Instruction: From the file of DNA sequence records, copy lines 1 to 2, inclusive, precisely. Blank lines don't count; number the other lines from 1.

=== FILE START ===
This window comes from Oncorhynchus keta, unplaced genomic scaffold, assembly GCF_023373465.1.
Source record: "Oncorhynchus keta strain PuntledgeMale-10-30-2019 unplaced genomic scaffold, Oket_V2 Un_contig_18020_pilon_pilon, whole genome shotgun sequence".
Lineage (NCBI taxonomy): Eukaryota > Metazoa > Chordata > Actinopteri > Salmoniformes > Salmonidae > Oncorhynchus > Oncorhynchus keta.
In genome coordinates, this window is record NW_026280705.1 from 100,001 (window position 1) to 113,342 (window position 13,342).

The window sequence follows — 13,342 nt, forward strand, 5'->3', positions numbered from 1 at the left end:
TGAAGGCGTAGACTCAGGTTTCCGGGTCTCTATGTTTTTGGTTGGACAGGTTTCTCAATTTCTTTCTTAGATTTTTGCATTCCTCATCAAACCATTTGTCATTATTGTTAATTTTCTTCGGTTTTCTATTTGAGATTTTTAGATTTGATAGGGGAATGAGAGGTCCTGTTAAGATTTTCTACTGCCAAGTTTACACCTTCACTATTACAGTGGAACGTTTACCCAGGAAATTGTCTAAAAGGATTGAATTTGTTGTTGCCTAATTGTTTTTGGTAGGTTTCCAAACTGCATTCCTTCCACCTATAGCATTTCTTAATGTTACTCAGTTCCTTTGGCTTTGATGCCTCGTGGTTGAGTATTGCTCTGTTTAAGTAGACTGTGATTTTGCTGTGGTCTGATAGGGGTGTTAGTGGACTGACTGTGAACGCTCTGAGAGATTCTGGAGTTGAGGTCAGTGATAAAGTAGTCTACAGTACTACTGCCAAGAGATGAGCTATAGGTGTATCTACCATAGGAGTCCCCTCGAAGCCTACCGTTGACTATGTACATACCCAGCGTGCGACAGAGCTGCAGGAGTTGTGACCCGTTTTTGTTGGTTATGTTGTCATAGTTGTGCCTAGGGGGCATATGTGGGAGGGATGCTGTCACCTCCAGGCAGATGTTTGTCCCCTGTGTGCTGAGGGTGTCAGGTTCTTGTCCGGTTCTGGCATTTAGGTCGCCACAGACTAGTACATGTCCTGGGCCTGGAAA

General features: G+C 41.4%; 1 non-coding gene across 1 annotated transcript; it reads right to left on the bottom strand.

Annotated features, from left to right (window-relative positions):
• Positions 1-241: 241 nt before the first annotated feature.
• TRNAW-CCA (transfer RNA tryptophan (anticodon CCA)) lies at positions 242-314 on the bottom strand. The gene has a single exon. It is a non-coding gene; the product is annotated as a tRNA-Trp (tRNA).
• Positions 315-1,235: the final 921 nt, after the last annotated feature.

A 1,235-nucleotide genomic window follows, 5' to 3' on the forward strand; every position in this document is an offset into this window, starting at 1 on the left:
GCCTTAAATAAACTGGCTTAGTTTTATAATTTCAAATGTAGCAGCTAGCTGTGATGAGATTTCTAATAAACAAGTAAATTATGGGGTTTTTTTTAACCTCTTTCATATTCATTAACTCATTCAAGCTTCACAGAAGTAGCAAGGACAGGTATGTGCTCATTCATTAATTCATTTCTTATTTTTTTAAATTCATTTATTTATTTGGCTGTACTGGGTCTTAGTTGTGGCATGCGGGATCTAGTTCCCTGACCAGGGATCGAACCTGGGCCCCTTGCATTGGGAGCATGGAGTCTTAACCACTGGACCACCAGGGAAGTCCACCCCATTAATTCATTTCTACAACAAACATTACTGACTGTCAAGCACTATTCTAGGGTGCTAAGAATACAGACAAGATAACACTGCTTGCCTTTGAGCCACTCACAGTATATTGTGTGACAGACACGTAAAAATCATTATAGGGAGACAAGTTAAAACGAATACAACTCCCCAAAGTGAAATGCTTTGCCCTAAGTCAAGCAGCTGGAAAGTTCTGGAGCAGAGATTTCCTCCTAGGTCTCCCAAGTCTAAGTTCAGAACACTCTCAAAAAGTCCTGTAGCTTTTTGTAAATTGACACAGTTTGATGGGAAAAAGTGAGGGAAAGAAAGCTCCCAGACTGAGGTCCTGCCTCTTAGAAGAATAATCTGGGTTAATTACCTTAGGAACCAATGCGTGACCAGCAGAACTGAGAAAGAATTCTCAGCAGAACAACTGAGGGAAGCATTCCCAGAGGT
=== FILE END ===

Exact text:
This window comes from Oncorhynchus keta, unplaced genomic scaffold, assembly GCF_023373465.1.
Source record: "Oncorhynchus keta strain PuntledgeMale-10-30-2019 unplaced genomic scaffold, Oket_V2 Un_contig_18020_pilon_pilon, whole genome shotgun sequence".